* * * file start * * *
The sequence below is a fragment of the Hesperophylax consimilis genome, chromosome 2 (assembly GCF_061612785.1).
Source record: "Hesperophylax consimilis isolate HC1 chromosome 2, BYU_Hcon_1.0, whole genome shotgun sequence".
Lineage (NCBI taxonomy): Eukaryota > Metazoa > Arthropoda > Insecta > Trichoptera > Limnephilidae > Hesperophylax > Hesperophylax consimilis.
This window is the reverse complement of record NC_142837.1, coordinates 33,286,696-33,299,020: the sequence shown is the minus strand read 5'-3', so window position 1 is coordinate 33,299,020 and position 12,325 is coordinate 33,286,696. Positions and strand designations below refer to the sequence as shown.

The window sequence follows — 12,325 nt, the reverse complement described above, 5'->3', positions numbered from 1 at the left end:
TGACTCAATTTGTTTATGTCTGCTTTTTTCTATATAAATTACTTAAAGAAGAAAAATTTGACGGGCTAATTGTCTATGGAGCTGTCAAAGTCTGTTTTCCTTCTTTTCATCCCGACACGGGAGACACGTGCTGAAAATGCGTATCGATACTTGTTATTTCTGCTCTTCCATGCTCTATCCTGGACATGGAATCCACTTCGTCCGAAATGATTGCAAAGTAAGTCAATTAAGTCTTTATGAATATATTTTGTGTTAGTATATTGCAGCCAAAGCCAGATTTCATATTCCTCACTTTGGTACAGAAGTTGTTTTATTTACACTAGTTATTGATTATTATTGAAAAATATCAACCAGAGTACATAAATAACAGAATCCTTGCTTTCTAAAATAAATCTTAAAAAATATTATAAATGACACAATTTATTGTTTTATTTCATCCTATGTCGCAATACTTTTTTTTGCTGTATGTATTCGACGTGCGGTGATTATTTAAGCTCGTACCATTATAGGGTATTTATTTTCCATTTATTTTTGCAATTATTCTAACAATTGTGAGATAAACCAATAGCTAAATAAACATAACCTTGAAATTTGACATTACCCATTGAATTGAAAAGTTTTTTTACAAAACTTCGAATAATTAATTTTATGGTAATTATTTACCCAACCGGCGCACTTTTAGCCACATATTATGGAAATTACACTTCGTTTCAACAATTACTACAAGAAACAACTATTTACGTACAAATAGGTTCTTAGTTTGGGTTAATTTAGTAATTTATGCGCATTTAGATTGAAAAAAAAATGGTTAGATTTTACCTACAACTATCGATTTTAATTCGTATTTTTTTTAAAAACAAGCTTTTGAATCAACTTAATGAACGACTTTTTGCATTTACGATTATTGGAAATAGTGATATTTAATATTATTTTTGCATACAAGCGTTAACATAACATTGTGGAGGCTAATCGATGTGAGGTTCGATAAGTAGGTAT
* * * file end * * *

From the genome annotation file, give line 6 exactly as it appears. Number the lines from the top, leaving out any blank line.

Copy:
TGACTCAATTTGTTTATGTCTGCTTTTTTCTATATAAATTACTTAAAGAAGAAAAATTTGACGGGCTAATTGTCTATGGAGCTGTCAAAGTCTGTTTTCCTTCTTTTCATCCCGACACGGGAGACACGTGCTGAAAATGCGTATCGATACTTGTTATTTCTGCTCTTCCATGCTCTATCCTGGACATGGAATCCACTTCGTCCGAAATGATTGCAAAGTAAGTCAATTAAGTCTTTATGAATATATTTTGTGTTAGTATATTGCAGCCAAAGCCAGATTTCATATTCCTCACTTTGGTACAGAAGTTGTTTTATTTACACTAGTTATTGATTATTATTGAAAAATATCAACCAGAGTACATAAATAACAGAATCCTTGCTTTCTAAAATAAATCTTAAAAAATATTATAAATGACACAATTTATTGTTTTATTTCATCCTATGTCGCAATACTTTTTTTTGCTGTATGTATTCGACGTGCGGTGATTATTTAAGCTCGTACCATTATAGGGTATTTATTTTCCATTTATTTTTGCAATTATTCTAACAATTGTGAGATAAACCAATAGCTAAATAAACATAACCTTGAAATTTGACATTACCCATTGAATTGAAAAGTTTTTTTACAAAACTTCGAATAATTAATTTTATGGTAATTATTTACCCAACCGGCGCACTTTTAGCCACATATTATGGAAATTACACTTCGTTTCAACAATTACTACAAGAAACAACTATTTACGTACAAATAGGTTCTTAGTTTGGGTTAATTTAGTAATTTATGCGCATTTAGATTGAAAAAAAAATGGTTAGATTTTACCTACAACTATCGATTTTAATTCGTATTTTTTTTAAAAACAAGCTTTTGAATCAACTTAATGAACGACTTTTTGCATTTACGATTATTGGAAATAGTGATATTTAATATTATTTTTGCATACAAGCGTTAACATAACATTGTGGAGGCTAATCGATGTGAGGTTCGATAAGTAGGTAT